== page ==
Saturday, July 2, 2011

News of Air Strikes in Libya Probably Not What It Seems, But Interesting Anyway

The Air Force Times leads off an article yesterday with a paragraph that, in typical journalistic style, goes straight to the matter:
Air Force and Navy aircraft are still flying hundreds of strike missions over Libya despite the Obama administration’s claim that American forces are playing only a limited support role in the NATO operation.
 While updating the claim that the US has flown almost 3500 missions, including intelligence, surveillance, and reconnaissance (ISR) as well as refueling missions, there have been 801 strike sorties flown, dropping ordnance 132 times.
[Africa Command (AFRICOM) spokesman Nicole] Dalrymple named the Air Force’s F-16CJ and Navy’s EA-18G Growler electronic attack aircraft as the primary platforms that have been suppressing enemy air defenses.
 These two platforms are employed as electronic warfare (EW) assets that jam fire-control systems of the enemy or detect enemy frequencies that can be exploited, including using that frequency for missiles to home in on.

These 'strike' missions, though, do not necessarily involve these aircraft going 'feet dry' over Libyan soil.  The vast majority of the Libyan populace lives close to the coastline and the aircraft can stand off over the Mediterranean to perform their missions.  And they are strike missions in that they are attacks, though they don't actually damage anything directly.  The wording of the statement also doesn't directly tie the ordnance drops to manned aircraft - the EW aircraft mentioned don't carry conventional weapons.  The ordnance could have come from unmanned Predator drones.

The particular way that the statement is worded is as interesting as the news itself.  Admitting to strike missions of this sort still falls within the specious reasoning of the administration as it relates to the War Powers Resolution (WPR).  I've written about my attitude toward the WPR here and here, and you can see that while I agree that it is unconstitutional and a means for the Congress to hector a (preferably Republican) president, it nevertheless conveys - albeit in its own awkward and needlessly tendentious manner - the idea that while the president has the authority to conduct operations of this sort in his capacity as Commander-in-chief, he ultimately must have have the approval of the Congress in some way (not necessarily restricted to a declaration of war), not to mention the support of the people and the military as well.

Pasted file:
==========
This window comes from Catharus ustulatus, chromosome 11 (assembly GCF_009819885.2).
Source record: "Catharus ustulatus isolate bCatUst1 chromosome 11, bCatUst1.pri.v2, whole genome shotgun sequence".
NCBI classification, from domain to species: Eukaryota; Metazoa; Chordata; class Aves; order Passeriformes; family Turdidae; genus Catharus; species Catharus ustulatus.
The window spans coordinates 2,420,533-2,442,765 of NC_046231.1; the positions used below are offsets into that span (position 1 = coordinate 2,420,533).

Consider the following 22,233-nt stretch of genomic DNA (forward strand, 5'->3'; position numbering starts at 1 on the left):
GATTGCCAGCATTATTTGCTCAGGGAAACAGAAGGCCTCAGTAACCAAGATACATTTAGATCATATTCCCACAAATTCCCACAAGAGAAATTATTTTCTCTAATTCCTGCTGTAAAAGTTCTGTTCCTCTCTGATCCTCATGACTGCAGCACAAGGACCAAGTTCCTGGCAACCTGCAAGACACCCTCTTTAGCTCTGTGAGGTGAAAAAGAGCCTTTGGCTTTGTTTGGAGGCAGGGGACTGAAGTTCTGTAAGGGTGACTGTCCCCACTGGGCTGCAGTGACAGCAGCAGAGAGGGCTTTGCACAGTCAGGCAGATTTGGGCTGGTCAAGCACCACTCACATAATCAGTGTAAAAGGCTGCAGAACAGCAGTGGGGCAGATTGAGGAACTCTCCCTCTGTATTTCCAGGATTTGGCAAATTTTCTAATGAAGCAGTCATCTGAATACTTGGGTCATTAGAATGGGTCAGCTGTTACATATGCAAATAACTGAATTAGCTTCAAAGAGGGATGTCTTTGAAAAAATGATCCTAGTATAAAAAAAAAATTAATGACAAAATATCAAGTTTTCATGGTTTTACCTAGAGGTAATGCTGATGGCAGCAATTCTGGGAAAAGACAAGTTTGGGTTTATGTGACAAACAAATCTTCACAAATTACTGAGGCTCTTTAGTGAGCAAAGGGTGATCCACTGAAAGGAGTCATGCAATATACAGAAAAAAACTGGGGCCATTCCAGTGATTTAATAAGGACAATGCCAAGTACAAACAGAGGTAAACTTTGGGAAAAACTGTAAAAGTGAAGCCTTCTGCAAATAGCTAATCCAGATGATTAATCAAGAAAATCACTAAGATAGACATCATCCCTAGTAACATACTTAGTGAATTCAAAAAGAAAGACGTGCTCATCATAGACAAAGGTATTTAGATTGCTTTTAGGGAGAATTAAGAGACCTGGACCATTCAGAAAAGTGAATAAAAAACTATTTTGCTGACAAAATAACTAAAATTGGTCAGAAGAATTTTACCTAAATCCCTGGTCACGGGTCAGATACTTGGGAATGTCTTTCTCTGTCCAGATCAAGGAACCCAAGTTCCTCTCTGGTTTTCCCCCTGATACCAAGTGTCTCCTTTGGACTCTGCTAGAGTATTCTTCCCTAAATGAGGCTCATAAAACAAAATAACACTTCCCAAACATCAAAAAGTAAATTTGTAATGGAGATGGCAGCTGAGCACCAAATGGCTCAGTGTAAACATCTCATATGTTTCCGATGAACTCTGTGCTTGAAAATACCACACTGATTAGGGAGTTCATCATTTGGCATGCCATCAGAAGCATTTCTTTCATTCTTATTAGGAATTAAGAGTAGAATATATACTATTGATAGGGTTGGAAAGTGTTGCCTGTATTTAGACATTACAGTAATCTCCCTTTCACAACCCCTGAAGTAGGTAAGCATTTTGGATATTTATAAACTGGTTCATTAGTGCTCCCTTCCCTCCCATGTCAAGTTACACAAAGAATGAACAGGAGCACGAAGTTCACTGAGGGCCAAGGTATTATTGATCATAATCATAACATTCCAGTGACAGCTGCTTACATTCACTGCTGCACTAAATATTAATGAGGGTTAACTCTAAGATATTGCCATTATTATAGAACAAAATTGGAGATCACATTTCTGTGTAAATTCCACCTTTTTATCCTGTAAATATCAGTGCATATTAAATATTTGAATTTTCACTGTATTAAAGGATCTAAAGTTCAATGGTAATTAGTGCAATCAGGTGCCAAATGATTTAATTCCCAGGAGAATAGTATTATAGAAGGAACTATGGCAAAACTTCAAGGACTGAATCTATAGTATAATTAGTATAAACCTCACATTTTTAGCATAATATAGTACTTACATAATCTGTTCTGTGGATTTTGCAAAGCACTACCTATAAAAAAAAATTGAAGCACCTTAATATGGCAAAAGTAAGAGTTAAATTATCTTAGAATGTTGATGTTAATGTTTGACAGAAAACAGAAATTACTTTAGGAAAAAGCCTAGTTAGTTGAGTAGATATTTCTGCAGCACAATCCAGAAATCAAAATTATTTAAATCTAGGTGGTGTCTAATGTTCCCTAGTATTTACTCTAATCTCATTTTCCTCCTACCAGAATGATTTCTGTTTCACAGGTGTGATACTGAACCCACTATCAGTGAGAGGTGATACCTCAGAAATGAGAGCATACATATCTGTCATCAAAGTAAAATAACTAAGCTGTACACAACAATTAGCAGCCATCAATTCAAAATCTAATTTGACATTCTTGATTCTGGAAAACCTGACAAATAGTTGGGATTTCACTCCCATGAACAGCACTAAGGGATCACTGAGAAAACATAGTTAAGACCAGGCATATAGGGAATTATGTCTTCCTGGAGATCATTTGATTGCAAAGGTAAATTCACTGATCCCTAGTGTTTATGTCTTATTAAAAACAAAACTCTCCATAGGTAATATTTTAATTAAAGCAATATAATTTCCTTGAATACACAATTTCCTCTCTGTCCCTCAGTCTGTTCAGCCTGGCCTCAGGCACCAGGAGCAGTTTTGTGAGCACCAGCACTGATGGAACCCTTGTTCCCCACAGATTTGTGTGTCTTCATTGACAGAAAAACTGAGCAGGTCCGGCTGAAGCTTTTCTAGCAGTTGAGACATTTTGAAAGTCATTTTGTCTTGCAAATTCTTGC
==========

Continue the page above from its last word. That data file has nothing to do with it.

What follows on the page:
The Obama administration has said that the War Powers Resolution does not apply to the Libya operation because the U.S. role is limited.

The White House declined to comment on how 801 strike sorties constitutes “limited” involvement, but Harold Koh, a State Department legal adviser, said in testimony before the Senate Foreign Relations Committee on Tuesday that “when U.S forces engage in a limited military mission, that involves limited exposure for U.S. troops, and limited risk of serious escalation, and employs limited military means, we are not in the kind of hostilities of the kind envisioned by the War Powers Resolution.”

He said there have been “no active exchanges of fire with hostile forces” despite AFRICOM’s statement that weapons had been dropped during 132 sorties.

Many in Congress on both sides of the aisle vehemently disagree with the White House’s contention.
You bet they do.  We still have the charade that the lack of 'hostilities' (according to the White House) means that we can bomb a country at will as long as our people remain at minimal risk.  I expect that anyone on the receiving end of those bomb strikes, whether in Libya or elsewhere, would disagree.  If the Libyans somehow retaliate, either by hitting one of our aircraft, attacking a rescue force if they attempt to retrieve one of our pilots, or through some asymmetrical attack such as a terrorist assault against one of our embassies elsewhere, does that mean that we are now in a state of hostilities?  And at what limit do our operations cease to be "limited"?  How is that defined?  It is whatever the administration says it is.

While the strikes stated in the press release or the article do not necessarily mean that manned aircraft are doing bombing runs in Libya (Shaw AFB is where the EW F-16s are based, and of course F-15 pilots have no comment about ongoing operations - I would expect anyone in that position to say the same thing), it does shine light on the fact that the Obama crew is making this stuff up as they go along, and putting a lawyerly 'of course I'm right, stop asking questions' spin to the press.

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